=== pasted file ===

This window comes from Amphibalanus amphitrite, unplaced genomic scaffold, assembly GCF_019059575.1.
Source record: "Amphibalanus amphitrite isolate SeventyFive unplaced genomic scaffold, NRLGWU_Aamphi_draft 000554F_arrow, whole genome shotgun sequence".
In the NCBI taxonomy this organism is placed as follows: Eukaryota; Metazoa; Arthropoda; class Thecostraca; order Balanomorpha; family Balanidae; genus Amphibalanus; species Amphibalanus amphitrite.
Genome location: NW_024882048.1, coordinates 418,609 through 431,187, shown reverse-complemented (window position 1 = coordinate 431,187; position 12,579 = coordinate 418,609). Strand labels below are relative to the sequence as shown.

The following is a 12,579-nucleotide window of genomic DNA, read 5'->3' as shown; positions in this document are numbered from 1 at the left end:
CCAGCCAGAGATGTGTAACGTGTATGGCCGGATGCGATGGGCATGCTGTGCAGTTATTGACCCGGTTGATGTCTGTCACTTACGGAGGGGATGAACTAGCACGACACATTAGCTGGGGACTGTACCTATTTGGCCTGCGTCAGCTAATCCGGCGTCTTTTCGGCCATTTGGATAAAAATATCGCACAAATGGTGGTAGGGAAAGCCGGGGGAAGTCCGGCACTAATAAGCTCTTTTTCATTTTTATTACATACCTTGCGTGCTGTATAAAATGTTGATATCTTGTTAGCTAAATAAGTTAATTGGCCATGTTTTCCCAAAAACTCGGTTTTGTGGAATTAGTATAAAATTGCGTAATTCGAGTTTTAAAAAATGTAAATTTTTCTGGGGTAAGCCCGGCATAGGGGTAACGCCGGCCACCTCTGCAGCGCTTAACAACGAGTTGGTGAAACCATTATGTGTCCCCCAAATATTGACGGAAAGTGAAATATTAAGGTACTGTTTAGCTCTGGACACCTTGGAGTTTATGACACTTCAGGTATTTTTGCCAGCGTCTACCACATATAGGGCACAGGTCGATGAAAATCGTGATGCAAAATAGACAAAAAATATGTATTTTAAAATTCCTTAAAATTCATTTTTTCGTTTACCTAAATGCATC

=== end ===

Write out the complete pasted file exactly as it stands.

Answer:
This window comes from Amphibalanus amphitrite, unplaced genomic scaffold, assembly GCF_019059575.1.
Source record: "Amphibalanus amphitrite isolate SeventyFive unplaced genomic scaffold, NRLGWU_Aamphi_draft 000554F_arrow, whole genome shotgun sequence".
In the NCBI taxonomy this organism is placed as follows: Eukaryota; Metazoa; Arthropoda; class Thecostraca; order Balanomorpha; family Balanidae; genus Amphibalanus; species Amphibalanus amphitrite.
Genome location: NW_024882048.1, coordinates 418,609 through 431,187, shown reverse-complemented (window position 1 = coordinate 431,187; position 12,579 = coordinate 418,609). Strand labels below are relative to the sequence as shown.

The following is a 12,579-nucleotide window of genomic DNA, read 5'->3' as shown; positions in this document are numbered from 1 at the left end:
CCAGCCAGAGATGTGTAACGTGTATGGCCGGATGCGATGGGCATGCTGTGCAGTTATTGACCCGGTTGATGTCTGTCACTTACGGAGGGGATGAACTAGCACGACACATTAGCTGGGGACTGTACCTATTTGGCCTGCGTCAGCTAATCCGGCGTCTTTTCGGCCATTTGGATAAAAATATCGCACAAATGGTGGTAGGGAAAGCCGGGGGAAGTCCGGCACTAATAAGCTCTTTTTCATTTTTATTACATACCTTGCGTGCTGTATAAAATGTTGATATCTTGTTAGCTAAATAAGTTAATTGGCCATGTTTTCCCAAAAACTCGGTTTTGTGGAATTAGTATAAAATTGCGTAATTCGAGTTTTAAAAAATGTAAATTTTTCTGGGGTAAGCCCGGCATAGGGGTAACGCCGGCCACCTCTGCAGCGCTTAACAACGAGTTGGTGAAACCATTATGTGTCCCCCAAATATTGACGGAAAGTGAAATATTAAGGTACTGTTTAGCTCTGGACACCTTGGAGTTTATGACACTTCAGGTATTTTTGCCAGCGTCTACCACATATAGGGCACAGGTCGATGAAAATCGTGATGCAAAATAGACAAAAAATATGTATTTTAAAATTCCTTAAAATTCATTTTTTCGTTTACCTAAATGCATC